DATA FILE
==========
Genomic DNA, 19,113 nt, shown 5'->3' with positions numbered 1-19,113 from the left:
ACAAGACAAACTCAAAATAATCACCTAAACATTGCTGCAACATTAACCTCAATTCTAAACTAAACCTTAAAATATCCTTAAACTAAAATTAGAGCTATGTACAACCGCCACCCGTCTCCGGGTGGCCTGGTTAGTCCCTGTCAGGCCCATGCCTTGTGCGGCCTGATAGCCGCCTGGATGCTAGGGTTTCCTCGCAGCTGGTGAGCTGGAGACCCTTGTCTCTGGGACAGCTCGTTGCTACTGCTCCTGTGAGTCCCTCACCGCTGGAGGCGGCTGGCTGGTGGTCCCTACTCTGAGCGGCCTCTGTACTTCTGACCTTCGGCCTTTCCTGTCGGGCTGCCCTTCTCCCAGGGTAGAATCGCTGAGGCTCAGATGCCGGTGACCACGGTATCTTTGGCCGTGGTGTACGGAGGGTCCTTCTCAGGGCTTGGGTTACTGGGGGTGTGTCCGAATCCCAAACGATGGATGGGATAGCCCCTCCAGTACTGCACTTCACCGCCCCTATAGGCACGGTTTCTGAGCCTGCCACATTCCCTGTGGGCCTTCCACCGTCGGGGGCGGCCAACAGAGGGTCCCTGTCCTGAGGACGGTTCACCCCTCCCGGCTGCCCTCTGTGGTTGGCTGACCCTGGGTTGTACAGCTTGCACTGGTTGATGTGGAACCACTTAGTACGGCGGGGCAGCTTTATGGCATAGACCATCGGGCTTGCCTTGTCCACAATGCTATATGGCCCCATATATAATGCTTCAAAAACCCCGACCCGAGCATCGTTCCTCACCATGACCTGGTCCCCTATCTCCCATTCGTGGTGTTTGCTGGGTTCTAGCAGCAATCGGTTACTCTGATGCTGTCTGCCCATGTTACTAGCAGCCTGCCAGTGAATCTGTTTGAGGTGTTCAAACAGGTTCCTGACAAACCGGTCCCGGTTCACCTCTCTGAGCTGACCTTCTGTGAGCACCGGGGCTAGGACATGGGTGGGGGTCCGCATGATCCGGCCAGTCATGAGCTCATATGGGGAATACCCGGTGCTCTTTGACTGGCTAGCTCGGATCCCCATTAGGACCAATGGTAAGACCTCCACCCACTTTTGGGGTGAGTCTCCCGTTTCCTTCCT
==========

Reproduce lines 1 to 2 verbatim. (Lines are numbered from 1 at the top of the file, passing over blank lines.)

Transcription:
Genomic DNA, 19,113 nt, shown 5'->3' with positions numbered 1-19,113 from the left:
ACAAGACAAACTCAAAATAATCACCTAAACATTGCTGCAACATTAACCTCAATTCTAAACTAAACCTTAAAATATCCTTAAACTAAAATTAGAGCTATGTACAACCGCCACCCGTCTCCGGGTGGCCTGGTTAGTCCCTGTCAGGCCCATGCCTTGTGCGGCCTGATAGCCGCCTGGATGCTAGGGTTTCCTCGCAGCTGGTGAGCTGGAGACCCTTGTCTCTGGGACAGCTCGTTGCTACTGCTCCTGTGAGTCCCTCACCGCTGGAGGCGGCTGGCTGGTGGTCCCTACTCTGAGCGGCCTCTGTACTTCTGACCTTCGGCCTTTCCTGTCGGGCTGCCCTTCTCCCAGGGTAGAATCGCTGAGGCTCAGATGCCGGTGACCACGGTATCTTTGGCCGTGGTGTACGGAGGGTCCTTCTCAGGGCTTGGGTTACTGGGGGTGTGTCCGAATCCCAAACGATGGATGGGATAGCCCCTCCAGTACTGCACTTCACCGCCCCTATAGGCACGGTTTCTGAGCCTGCCACATTCCCTGTGGGCCTTCCACCGTCGGGGGCGGCCAACAGAGGGTCCCTGTCCTGAGGACGGTTCACCCCTCCCGGCTGCCCTCTGTGGTTGGCTGACCCTGGGTTGTACAGCTTGCACTGGTTGATGTGGAACCACTTAGTACGGCGGGGCAGCTTTATGGCATAGACCATCGGGCTTGCCTTGTCCACAATGCTATATGGCCCCATATATAATGCTTCAAAAACCCCGACCCGAGCATCGTTCCTCACCATGACCTGGTCCCCTATCTCCCATTCGTGGTGTTTGCTGGGTTCTAGCAGCAATCGGTTACTCTGATGCTGTCTGCCCATGTTACTAGCAGCCTGCCAGTGAATCTGTTTGAGGTGTTCAAACAGGTTCCTGACAAACCGGTCCCGGTTCACCTCTCTGAGCTGACCTTCTGTGAGCACCGGGGCTAGGACATGGGTGGGGGTCCGCATGATCCGGCCAGTCATGAGCTCATATGGGGAATACCCGGTGCTCTTTGACTGGCTAGCTCGGATCCCCATTAGGACCAATGGTAAGACCTCCACCCACTTTTGGGGTGAGTCTCCCGTTTCCTTCCT